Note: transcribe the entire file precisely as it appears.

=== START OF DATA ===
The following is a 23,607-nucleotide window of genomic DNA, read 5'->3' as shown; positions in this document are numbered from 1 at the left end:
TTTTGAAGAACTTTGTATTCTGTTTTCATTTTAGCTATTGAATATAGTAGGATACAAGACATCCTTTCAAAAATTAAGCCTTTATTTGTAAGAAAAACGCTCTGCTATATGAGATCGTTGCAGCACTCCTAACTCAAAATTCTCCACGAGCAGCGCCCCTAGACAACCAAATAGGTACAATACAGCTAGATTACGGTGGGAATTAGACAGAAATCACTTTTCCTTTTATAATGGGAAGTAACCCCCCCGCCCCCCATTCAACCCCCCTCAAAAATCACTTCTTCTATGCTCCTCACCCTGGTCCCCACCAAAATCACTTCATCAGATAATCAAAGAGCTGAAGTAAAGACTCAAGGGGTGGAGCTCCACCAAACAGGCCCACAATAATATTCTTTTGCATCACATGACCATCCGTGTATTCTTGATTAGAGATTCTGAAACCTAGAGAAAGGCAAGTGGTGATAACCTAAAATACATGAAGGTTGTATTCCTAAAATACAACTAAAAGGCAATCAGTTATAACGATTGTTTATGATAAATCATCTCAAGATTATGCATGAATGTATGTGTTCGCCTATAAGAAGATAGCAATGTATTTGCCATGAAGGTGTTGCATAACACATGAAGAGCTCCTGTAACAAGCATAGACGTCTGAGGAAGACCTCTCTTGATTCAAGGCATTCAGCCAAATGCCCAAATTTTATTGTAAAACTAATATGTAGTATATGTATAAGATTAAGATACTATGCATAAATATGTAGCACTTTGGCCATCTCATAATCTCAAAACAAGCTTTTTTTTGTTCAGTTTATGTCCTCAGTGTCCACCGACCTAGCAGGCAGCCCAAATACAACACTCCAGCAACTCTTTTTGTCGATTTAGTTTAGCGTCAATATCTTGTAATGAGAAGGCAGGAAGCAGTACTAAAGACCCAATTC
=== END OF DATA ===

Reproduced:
The following is a 23,607-nucleotide window of genomic DNA, read 5'->3' as shown; positions in this document are numbered from 1 at the left end:
TTTTGAAGAACTTTGTATTCTGTTTTCATTTTAGCTATTGAATATAGTAGGATACAAGACATCCTTTCAAAAATTAAGCCTTTATTTGTAAGAAAAACGCTCTGCTATATGAGATCGTTGCAGCACTCCTAACTCAAAATTCTCCACGAGCAGCGCCCCTAGACAACCAAATAGGTACAATACAGCTAGATTACGGTGGGAATTAGACAGAAATCACTTTTCCTTTTATAATGGGAAGTAACCCCCCCGCCCCCCATTCAACCCCCCTCAAAAATCACTTCTTCTATGCTCCTCACCCTGGTCCCCACCAAAATCACTTCATCAGATAATCAAAGAGCTGAAGTAAAGACTCAAGGGGTGGAGCTCCACCAAACAGGCCCACAATAATATTCTTTTGCATCACATGACCATCCGTGTATTCTTGATTAGAGATTCTGAAACCTAGAGAAAGGCAAGTGGTGATAACCTAAAATACATGAAGGTTGTATTCCTAAAATACAACTAAAAGGCAATCAGTTATAACGATTGTTTATGATAAATCATCTCAAGATTATGCATGAATGTATGTGTTCGCCTATAAGAAGATAGCAATGTATTTGCCATGAAGGTGTTGCATAACACATGAAGAGCTCCTGTAACAAGCATAGACGTCTGAGGAAGACCTCTCTTGATTCAAGGCATTCAGCCAAATGCCCAAATTTTATTGTAAAACTAATATGTAGTATATGTATAAGATTAAGATACTATGCATAAATATGTAGCACTTTGGCCATCTCATAATCTCAAAACAAGCTTTTTTTTGTTCAGTTTATGTCCTCAGTGTCCACCGACCTAGCAGGCAGCCCAAATACAACACTCCAGCAACTCTTTTTGTCGATTTAGTTTAGCGTCAATATCTTGTAATGAGAAGGCAGGAAGCAGTACTAAAGACCCAATTC